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Tuesday, July 23, 2024
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It’s a special kind of stupid

I’d intended to dedicate today’s editorial to one of two three-letter acronyms – either GST [off the back of the claim Labour is planning to recategorise fresh fruit and vegetables as a bread and butter issue, and remove the 15 per cent impost from them] or UFOs [prompted by the way in which the US government, after decades of denials and sneering at ‘the tinfoil hat brigade’, suddenly seems very keen to promote the idea it’s had the remains of flying saucers and their alien pilots in its possession for many years].

Depending on what happens in the next few days, I may return to one or both of these topics next week.

But right now, it’s once more unto the breach, dear friends, once more … on the topic of freedom of speech.

Yes, I know I’ve already expended many hundreds of words on this subject but, based on a survey released this week by the Free Speech Union indicating only 25 per cent of New Zealanders even know about the major government censorship proposal on which public submissions close on Monday [July 31], it bears repeating.

In a nutshell, the Department of Internal Affairs [DIA] is proposing a radical overhaul of the way the online and media content Kiwis can access is regulated. If passed, this new law will result in an unelected, unaccountable ‘regulator’ getting to decide – without legislative scrutiny – what you and I are allowed to read, watch, listen to, and even write, in order to minimise largely hypothetical undefined “harm”.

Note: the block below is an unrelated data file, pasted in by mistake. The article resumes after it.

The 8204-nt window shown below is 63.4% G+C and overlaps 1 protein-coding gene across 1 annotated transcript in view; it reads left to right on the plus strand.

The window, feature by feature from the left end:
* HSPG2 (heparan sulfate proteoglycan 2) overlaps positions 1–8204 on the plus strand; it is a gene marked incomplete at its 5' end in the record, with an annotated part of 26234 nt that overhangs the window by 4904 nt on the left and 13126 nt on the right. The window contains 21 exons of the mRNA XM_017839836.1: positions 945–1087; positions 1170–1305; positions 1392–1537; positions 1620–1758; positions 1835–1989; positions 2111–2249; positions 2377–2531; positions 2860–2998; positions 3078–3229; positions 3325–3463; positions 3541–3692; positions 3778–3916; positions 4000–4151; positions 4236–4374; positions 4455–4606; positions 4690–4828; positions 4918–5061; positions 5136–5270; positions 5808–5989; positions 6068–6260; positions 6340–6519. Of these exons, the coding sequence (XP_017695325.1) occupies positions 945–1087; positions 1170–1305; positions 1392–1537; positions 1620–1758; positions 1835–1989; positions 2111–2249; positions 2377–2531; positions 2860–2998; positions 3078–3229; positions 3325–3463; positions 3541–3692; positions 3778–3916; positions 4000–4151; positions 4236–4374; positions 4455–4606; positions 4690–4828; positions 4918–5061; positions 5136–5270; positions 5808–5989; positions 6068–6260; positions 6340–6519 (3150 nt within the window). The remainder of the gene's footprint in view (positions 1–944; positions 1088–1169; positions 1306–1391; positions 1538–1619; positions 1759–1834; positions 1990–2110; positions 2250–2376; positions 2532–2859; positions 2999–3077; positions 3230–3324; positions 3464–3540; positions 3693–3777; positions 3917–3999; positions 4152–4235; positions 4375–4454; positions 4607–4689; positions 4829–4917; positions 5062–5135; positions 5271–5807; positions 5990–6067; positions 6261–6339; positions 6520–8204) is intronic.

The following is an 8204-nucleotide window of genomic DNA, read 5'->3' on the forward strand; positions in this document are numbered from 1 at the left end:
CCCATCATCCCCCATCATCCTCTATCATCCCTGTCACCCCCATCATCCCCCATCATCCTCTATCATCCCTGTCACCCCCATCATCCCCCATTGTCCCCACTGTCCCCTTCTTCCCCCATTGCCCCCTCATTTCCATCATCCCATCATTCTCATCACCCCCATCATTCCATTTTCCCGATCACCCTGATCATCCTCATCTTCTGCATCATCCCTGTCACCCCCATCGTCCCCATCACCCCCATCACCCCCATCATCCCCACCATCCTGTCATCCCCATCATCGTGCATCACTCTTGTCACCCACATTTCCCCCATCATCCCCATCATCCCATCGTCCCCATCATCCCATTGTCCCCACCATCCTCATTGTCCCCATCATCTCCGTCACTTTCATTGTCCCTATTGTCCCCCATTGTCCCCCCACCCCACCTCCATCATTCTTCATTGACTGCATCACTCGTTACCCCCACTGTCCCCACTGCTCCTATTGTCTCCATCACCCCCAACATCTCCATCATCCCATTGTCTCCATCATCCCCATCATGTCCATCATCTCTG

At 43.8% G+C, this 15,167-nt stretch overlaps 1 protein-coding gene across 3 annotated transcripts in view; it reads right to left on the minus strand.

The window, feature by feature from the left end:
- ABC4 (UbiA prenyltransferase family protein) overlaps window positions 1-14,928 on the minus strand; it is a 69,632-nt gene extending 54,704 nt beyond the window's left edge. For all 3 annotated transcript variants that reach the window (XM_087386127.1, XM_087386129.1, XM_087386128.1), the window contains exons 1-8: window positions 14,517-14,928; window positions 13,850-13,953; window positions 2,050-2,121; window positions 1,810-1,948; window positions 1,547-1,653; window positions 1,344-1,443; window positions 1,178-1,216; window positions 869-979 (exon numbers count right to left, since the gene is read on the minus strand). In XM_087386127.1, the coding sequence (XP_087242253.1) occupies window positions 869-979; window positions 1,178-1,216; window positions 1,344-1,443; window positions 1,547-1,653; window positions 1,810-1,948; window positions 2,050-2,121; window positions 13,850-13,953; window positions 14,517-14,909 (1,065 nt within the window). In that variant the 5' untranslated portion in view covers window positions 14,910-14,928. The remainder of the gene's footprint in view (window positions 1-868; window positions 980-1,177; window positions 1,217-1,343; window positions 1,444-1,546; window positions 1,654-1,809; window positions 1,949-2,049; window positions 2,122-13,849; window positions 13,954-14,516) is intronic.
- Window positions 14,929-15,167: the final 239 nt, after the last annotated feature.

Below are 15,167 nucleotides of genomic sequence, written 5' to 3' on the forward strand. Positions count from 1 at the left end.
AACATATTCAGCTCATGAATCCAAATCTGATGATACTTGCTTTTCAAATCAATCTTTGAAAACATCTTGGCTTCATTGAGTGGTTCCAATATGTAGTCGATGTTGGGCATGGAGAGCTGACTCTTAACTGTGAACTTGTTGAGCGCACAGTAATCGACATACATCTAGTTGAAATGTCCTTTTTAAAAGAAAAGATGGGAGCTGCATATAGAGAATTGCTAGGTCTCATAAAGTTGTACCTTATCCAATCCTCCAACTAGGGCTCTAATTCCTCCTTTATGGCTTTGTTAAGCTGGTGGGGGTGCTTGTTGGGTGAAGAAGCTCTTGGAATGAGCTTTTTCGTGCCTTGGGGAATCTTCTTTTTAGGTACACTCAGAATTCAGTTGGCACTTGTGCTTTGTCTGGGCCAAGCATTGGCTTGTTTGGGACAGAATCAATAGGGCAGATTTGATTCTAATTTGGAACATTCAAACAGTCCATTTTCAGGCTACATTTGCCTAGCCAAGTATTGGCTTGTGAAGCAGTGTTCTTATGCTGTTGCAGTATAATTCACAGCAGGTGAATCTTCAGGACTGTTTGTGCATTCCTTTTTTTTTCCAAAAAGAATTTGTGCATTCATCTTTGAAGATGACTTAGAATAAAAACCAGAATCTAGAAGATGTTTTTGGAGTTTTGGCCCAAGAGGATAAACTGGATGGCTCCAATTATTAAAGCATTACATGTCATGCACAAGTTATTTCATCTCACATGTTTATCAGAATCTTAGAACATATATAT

I assume those pushing this proposal don’t have nefarious intentions and are promoting this approach with the best of intentions [it’s always best – to begin with anyway – to take what people say in good faith, the tendency to interpret motives in the worst possible light being one of the reasons we find ourselves in such a divisive environment].

If that is the case, though, those good intentions are coupled with a special kind of stupid.

At least in part, this push for more state control of the internet and general media appears to be born of a desire to suppress the alleged rise of radical right-wing hatemongers [you may have noticed a big uptick in ‘news’ stories about this apparently clear and present danger, matched only by a complete absence of objective evidence to back up these alarmist claims].

Unfortunately, the ahistorical acolytes of this initiative appear unaware of a pertinent precedent: in Germany in the late 1920s and early 1930s, due to concern about the rise of the Nazi Party, the government passed laws mandating more state control of media.

But all this succeeded in doing was to hand the Nazis the infrastructure to completely control the flow of information when they were elected anyway.

And more generally, it’s a long-established principle that when it comes to good governance, sunlight [ie, transparency] is the best disinfectant.

As such, I urge you to submit on the DIA’s ‘Safer Online Services and Media Platforms’ before it’s too late.

To quote Dylan Thomas, “Do not go gentle into that good night / Rage, rage against the dying of the light.”

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